Back in 2000, ‘N Sync broke the all-time first-week sales record by moving 2.4 million copies of No Strings Attached. Six years later, the group’s former lead, Justin Timberlake, couldn’t even come close: His FutureSex/LoveSounds bowed with 684,000 in sales (legal downloads included). Heavily hyped recent releases from Christina Aguilera, Beyoncé, and Fergie also fell short. In fact, to find the last million-topping debut, you have to go all the way back to 50 Cent’s The Massacre in March 2005. The trend raises a disturbing question for music labels: Is the seven-figure debut gone for good?
Perhaps not for good — but definitely for the moment. The two-pronged attack from file sharing and CD burning has led to five straight years of declining album sales, and this slump makes it that much harder to reach the exclusive million-plus mark. ”The kinds of records that have the potential to sell seven figures in a week are very youth-oriented — and the huge portion of iPod users, file sharers, and CD burners are kids,” explains Tom Corson, executive VP for J/Arista Records. Mike Dreese, CEO of New England music chain Newbury Comics, places the blame elsewhere: ”I think everyone would say that there’s a bit of a content problem right now…. Name five new, interesting, exciting acts this year. I can’t.” (We’ll leave this alone. Okay, we won’t: There isn’t a whole lot you can say about a year in which Rascal Flatts has the best one-week sales number — 722,000 — for Me and My Gang in April.)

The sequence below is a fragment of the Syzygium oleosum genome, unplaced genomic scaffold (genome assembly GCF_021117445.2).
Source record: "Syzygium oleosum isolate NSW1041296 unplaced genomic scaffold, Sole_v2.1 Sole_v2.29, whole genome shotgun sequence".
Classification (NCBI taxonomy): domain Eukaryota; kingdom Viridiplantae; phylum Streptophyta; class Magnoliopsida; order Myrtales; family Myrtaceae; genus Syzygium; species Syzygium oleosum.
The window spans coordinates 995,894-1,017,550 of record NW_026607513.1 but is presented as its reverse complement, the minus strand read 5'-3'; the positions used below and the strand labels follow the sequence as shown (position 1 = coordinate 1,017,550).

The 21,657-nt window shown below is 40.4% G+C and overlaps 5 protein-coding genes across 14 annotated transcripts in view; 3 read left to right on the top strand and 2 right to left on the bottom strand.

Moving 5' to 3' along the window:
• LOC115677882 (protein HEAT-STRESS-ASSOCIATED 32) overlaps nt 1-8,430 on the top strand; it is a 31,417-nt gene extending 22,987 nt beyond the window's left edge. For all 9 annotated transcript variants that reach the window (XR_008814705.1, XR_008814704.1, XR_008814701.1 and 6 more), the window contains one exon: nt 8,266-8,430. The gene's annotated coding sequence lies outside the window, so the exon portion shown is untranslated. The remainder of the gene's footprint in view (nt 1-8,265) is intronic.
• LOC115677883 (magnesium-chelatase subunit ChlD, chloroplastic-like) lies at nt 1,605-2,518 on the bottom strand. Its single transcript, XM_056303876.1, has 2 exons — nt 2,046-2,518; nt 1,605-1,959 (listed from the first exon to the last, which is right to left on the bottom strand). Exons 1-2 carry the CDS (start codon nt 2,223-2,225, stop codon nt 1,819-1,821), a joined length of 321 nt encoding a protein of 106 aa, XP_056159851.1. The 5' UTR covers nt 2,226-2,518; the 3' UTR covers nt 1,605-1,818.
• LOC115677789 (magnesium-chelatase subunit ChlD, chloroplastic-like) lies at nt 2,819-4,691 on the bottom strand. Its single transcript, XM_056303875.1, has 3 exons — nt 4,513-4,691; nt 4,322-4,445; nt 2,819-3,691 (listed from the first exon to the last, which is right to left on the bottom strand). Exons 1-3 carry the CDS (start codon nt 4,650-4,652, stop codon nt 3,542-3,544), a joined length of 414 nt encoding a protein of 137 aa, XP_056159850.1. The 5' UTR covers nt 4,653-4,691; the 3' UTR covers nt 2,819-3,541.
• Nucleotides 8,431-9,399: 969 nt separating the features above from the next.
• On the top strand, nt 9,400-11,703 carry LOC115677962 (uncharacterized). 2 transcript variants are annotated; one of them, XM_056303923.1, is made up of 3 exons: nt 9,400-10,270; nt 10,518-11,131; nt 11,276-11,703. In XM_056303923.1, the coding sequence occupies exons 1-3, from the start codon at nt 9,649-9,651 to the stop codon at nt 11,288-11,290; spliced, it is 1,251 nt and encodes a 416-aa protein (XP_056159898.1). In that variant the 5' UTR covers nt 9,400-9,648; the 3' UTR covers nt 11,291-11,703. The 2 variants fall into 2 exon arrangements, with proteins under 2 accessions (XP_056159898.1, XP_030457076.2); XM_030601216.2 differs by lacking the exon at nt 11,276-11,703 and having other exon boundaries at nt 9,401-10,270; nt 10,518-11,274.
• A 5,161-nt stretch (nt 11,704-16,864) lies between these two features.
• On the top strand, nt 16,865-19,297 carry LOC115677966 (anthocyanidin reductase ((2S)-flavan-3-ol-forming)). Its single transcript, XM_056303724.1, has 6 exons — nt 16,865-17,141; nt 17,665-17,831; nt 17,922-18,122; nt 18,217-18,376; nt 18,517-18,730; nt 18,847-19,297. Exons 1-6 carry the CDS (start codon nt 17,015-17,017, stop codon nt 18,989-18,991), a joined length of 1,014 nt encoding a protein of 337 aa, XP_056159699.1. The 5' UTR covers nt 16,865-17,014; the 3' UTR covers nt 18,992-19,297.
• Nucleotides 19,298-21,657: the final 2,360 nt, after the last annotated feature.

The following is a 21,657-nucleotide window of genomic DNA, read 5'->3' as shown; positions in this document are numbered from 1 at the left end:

No one seems likely to break this barrier soon. Even upcoming discs from big sellers Jay-Z, The Game, and Eminem may not succeed, since they don’t offer the sweet trifecta of massive anticipation, broad heartland appeal, and huge television exposure that creates a CD-buying frenzy. That means that all signs point to the apocalypse — excuse us, the sequel to High School Musical, expected in 2007 — as the next seven-figure debut.